what does "SUPER " mean?

in the following:

#define SUPER TTActor

what does "SUPER " mean?

tks

she25Asked:
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nietodConnect With a Mentor Commented:
It means "TTActor"

Anythign else?  :-)

what you are looking at is a C Pre-processor statement (any statement that begins with "#" at the start of the line.)  In this case it is a pre-processor #define statement.  This statement is used to create pre-procssor definitions and macros.

In this case it creates a pre-processor defintion.  The definition is for the word "SUPER"  which it defines as "TTActor"  The pre-processor will look through the code and will look for any occurance of "SUPPER" in the code (not in comments or strings) an will replace it with "TTActor".

continues

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newmangCommented:
It doesn't "mean" anything. The line creates an "alias" for TTActor named SUPER.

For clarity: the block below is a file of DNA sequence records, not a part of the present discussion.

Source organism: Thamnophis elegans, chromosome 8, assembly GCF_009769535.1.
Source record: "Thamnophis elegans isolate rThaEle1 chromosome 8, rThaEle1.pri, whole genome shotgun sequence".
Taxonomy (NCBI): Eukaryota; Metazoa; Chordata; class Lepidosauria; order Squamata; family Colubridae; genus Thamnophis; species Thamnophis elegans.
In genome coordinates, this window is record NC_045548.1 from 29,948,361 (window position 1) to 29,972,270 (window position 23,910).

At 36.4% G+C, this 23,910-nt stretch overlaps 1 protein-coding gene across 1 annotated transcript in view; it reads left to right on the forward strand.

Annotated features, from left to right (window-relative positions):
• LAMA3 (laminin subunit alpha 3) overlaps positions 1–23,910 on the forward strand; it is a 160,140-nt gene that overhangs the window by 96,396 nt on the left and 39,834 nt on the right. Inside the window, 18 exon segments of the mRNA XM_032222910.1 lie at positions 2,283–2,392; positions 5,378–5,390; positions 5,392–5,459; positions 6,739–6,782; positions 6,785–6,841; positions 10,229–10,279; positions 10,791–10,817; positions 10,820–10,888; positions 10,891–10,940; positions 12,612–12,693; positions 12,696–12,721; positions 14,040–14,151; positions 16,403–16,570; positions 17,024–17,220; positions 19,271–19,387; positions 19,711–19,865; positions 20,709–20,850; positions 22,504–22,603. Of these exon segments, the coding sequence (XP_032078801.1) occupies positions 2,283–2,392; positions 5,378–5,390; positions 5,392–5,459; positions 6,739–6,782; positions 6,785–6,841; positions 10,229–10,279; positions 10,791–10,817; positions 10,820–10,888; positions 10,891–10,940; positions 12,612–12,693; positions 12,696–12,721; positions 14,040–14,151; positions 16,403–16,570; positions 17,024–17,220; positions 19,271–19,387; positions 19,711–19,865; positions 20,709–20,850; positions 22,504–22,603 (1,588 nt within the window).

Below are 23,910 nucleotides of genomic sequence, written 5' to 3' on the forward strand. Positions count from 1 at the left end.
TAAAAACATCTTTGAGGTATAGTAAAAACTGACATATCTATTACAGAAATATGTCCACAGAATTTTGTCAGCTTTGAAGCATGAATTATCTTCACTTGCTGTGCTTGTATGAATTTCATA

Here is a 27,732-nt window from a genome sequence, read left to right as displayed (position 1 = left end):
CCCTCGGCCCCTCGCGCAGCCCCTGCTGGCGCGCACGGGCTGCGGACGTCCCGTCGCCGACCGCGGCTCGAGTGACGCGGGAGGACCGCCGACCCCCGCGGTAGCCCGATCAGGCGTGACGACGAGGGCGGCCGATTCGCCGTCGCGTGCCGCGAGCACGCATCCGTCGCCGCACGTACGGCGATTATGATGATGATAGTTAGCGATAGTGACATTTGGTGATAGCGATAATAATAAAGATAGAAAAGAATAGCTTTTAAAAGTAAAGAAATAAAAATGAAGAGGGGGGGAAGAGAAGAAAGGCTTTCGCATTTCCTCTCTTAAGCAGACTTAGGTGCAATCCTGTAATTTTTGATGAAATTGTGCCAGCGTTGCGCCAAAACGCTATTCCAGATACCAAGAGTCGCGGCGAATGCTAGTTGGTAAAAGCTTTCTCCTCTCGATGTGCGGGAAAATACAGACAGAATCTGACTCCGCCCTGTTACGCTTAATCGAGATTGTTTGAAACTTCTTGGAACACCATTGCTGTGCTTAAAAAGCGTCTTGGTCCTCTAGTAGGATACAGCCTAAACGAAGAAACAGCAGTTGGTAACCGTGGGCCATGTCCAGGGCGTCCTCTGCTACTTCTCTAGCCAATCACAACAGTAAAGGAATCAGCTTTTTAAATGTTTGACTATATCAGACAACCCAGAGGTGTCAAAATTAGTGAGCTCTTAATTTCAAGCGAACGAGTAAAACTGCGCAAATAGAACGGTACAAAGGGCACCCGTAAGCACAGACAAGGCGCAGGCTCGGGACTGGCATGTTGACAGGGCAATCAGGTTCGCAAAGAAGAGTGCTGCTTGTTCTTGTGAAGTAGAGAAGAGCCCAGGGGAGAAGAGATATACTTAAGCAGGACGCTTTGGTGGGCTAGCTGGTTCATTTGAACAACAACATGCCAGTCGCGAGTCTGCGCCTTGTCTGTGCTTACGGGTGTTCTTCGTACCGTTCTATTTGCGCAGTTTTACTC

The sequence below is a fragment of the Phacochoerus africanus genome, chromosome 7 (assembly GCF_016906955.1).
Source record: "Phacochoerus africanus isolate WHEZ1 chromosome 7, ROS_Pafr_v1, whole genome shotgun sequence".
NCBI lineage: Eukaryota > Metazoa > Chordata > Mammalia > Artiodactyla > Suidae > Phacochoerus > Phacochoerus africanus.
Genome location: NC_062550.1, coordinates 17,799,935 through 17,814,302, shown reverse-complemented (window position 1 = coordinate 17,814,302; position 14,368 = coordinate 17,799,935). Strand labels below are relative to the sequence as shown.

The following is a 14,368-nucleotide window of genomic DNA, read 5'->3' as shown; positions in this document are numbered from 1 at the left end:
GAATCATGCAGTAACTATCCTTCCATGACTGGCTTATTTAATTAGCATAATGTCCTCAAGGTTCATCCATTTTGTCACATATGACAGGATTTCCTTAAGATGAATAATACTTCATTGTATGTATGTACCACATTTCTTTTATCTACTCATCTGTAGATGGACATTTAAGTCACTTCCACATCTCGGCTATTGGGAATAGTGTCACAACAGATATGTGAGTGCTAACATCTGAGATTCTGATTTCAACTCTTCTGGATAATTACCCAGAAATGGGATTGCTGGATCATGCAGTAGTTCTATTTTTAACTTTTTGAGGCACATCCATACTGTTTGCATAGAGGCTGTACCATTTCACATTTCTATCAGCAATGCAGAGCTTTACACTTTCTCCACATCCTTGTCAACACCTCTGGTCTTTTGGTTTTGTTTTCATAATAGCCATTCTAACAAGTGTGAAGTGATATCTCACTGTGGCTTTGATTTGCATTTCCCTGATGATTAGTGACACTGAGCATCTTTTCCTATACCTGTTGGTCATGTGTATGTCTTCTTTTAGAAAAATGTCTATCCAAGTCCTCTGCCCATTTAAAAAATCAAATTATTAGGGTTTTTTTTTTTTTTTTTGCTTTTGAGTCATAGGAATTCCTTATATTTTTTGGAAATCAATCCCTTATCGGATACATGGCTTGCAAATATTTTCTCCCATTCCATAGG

For example

#define BUFFSIZE 256
char   sz_buffer[BUFFSIZE+1];

strncpy(sz_buffer,source_data,BUFFSIZE);

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nietodCommented:
So for example, if your code was like

#define SUPER TTActor

class TTActor
{
};

SUPER AnActor;

the pre-processor would convert the code to

#define SUPER TTActor

class TTActor
{
};

TTActor AnActor;

Note that this sort of use of the pre-processor is now strongly discouraged.  It was often necessary to use the pre-processor in C, but it also caused lots of problems.  So C+++ provides better alternatives for almost all the features of the pre-processor.   There are still two areas where the pre-processor stil needs to be used, it needs to be used for #include directives and for conditional compilation directives. Like the #ifdef include guards used in many include files.  (These conditional compilations situations often require that #define be used, but the vlaues defined are only used by the pre-processor, they do not direcly affect the code.)
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nietodCommented:
This

>> #define BUFFSIZE 256
>> char   sz_buffer[BUFFSIZE+1];

is one of the things that the pre-processor should not be used for. (In C++, it was necesary in C.).  For example the code

const int BUFFSIZE = 256;
char   sz_buffer[BUFFSIZE+1];

is far better.
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